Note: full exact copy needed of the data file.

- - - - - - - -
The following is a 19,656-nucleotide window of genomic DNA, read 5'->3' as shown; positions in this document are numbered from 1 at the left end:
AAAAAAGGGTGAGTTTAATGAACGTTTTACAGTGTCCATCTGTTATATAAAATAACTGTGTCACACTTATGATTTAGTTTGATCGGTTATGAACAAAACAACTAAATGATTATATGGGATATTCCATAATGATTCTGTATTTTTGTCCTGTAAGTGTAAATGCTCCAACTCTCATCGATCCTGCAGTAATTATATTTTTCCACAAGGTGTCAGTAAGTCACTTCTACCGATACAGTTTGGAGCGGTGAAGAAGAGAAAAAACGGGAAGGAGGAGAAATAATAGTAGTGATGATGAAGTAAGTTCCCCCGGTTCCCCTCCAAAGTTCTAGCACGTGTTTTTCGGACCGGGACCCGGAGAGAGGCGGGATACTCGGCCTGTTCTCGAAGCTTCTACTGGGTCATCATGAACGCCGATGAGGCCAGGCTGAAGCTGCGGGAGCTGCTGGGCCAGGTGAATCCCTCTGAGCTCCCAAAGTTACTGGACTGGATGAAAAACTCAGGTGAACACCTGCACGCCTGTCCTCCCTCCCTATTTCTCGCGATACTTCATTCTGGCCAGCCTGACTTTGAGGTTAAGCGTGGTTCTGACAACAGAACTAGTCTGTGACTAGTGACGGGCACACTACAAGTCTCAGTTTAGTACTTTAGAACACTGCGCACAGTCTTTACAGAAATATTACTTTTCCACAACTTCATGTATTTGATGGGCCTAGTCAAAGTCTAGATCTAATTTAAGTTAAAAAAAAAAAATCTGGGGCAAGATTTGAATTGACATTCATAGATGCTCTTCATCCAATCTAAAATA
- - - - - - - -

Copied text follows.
The following is a 19,656-nucleotide window of genomic DNA, read 5'->3' as shown; positions in this document are numbered from 1 at the left end:
AAAAAAGGGTGAGTTTAATGAACGTTTTACAGTGTCCATCTGTTATATAAAATAACTGTGTCACACTTATGATTTAGTTTGATCGGTTATGAACAAAACAACTAAATGATTATATGGGATATTCCATAATGATTCTGTATTTTTGTCCTGTAAGTGTAAATGCTCCAACTCTCATCGATCCTGCAGTAATTATATTTTTCCACAAGGTGTCAGTAAGTCACTTCTACCGATACAGTTTGGAGCGGTGAAGAAGAGAAAAAACGGGAAGGAGGAGAAATAATAGTAGTGATGATGAAGTAAGTTCCCCCGGTTCCCCTCCAAAGTTCTAGCACGTGTTTTTCGGACCGGGACCCGGAGAGAGGCGGGATACTCGGCCTGTTCTCGAAGCTTCTACTGGGTCATCATGAACGCCGATGAGGCCAGGCTGAAGCTGCGGGAGCTGCTGGGCCAGGTGAATCCCTCTGAGCTCCCAAAGTTACTGGACTGGATGAAAAACTCAGGTGAACACCTGCACGCCTGTCCTCCCTCCCTATTTCTCGCGATACTTCATTCTGGCCAGCCTGACTTTGAGGTTAAGCGTGGTTCTGACAACAGAACTAGTCTGTGACTAGTGACGGGCACACTACAAGTCTCAGTTTAGTACTTTAGAACACTGCGCACAGTCTTTACAGAAATATTACTTTTCCACAACTTCATGTATTTGATGGGCCTAGTCAAAGTCTAGATCTAATTTAAGTTAAAAAAAAAAAATCTGGGGCAAGATTTGAATTGACATTCATAGATGCTCTTCATCCAATCTAAAATA